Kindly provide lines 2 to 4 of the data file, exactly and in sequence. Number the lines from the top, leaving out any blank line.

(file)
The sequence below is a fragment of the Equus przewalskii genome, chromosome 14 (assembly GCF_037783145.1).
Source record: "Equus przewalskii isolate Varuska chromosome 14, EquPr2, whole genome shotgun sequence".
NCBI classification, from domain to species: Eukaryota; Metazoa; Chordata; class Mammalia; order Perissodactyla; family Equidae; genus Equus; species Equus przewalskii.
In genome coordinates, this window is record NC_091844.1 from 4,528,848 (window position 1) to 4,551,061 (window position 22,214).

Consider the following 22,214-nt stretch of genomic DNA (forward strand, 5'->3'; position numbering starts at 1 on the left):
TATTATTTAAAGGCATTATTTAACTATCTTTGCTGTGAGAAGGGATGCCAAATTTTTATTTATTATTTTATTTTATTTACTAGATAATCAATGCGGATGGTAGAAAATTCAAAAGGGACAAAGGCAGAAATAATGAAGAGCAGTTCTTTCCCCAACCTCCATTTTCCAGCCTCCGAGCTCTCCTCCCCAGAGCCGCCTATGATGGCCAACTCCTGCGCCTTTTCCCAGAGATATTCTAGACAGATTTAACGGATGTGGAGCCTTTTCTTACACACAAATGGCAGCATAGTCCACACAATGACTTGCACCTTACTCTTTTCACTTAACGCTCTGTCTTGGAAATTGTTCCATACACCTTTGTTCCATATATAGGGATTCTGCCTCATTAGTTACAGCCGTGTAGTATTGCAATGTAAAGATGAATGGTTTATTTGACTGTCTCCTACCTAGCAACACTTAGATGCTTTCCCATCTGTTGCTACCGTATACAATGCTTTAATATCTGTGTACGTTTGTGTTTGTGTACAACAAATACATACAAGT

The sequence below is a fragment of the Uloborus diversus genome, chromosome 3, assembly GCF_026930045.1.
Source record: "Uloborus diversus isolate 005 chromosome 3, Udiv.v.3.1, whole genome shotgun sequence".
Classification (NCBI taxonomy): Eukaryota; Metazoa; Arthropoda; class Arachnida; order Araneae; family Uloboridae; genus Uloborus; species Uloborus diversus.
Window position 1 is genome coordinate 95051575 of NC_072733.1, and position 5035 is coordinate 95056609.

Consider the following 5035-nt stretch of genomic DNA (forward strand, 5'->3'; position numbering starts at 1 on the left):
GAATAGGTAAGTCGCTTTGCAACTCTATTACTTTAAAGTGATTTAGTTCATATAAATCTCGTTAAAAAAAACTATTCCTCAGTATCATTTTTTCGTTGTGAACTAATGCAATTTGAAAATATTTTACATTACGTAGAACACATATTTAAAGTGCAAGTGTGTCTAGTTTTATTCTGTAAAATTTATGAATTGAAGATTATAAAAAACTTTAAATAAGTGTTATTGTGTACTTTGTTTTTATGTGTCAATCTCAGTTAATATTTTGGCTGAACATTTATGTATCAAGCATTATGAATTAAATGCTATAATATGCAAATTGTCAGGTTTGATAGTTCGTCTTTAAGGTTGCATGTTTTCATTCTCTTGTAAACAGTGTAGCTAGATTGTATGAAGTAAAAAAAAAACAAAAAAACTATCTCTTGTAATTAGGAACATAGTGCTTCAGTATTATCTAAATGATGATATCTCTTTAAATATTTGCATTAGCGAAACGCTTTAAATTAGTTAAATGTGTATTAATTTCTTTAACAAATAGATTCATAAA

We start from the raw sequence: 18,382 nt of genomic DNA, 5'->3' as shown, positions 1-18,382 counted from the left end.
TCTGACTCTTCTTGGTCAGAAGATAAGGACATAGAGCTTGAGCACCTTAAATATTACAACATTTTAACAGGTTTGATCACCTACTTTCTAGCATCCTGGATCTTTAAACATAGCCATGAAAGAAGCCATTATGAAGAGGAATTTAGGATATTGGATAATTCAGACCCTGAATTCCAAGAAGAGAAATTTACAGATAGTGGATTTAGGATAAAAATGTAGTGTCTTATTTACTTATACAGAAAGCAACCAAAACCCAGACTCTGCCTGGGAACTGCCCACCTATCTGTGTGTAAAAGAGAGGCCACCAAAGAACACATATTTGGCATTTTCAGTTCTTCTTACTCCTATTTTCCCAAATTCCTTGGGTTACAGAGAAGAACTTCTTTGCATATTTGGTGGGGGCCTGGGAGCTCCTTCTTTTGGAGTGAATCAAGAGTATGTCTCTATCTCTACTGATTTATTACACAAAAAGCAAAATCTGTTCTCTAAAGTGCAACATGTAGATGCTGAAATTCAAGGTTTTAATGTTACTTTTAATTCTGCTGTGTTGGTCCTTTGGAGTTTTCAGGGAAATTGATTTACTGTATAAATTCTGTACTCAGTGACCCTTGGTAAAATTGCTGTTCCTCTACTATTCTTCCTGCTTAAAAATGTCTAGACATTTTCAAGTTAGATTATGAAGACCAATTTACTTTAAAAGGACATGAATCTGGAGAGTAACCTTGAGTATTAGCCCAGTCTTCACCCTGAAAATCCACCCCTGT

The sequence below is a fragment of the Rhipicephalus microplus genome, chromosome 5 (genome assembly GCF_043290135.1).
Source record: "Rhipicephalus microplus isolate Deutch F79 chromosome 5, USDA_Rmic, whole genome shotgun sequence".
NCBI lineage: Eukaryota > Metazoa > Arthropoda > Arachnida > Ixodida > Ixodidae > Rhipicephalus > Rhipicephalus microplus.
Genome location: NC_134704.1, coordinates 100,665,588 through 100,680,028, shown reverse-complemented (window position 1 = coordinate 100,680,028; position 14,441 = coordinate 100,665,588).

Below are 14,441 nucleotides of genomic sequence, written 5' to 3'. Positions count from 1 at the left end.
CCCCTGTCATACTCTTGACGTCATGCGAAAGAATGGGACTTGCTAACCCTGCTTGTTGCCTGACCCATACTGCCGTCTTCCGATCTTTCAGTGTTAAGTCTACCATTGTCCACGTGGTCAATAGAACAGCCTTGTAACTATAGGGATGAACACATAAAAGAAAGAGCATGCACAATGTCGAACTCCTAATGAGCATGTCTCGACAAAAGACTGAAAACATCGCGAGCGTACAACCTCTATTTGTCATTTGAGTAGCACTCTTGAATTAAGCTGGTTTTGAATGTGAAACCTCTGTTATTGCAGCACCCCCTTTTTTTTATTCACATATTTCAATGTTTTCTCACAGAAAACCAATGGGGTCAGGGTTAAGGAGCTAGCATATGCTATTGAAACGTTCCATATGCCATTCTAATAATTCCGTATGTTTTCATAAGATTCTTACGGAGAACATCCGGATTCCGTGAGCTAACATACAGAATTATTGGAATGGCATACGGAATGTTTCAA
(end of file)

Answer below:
Source record: "Equus przewalskii isolate Varuska chromosome 14, EquPr2, whole genome shotgun sequence".
NCBI classification, from domain to species: Eukaryota; Metazoa; Chordata; class Mammalia; order Perissodactyla; family Equidae; genus Equus; species Equus przewalskii.
In genome coordinates, this window is record NC_091844.1 from 4,528,848 (window position 1) to 4,551,061 (window position 22,214).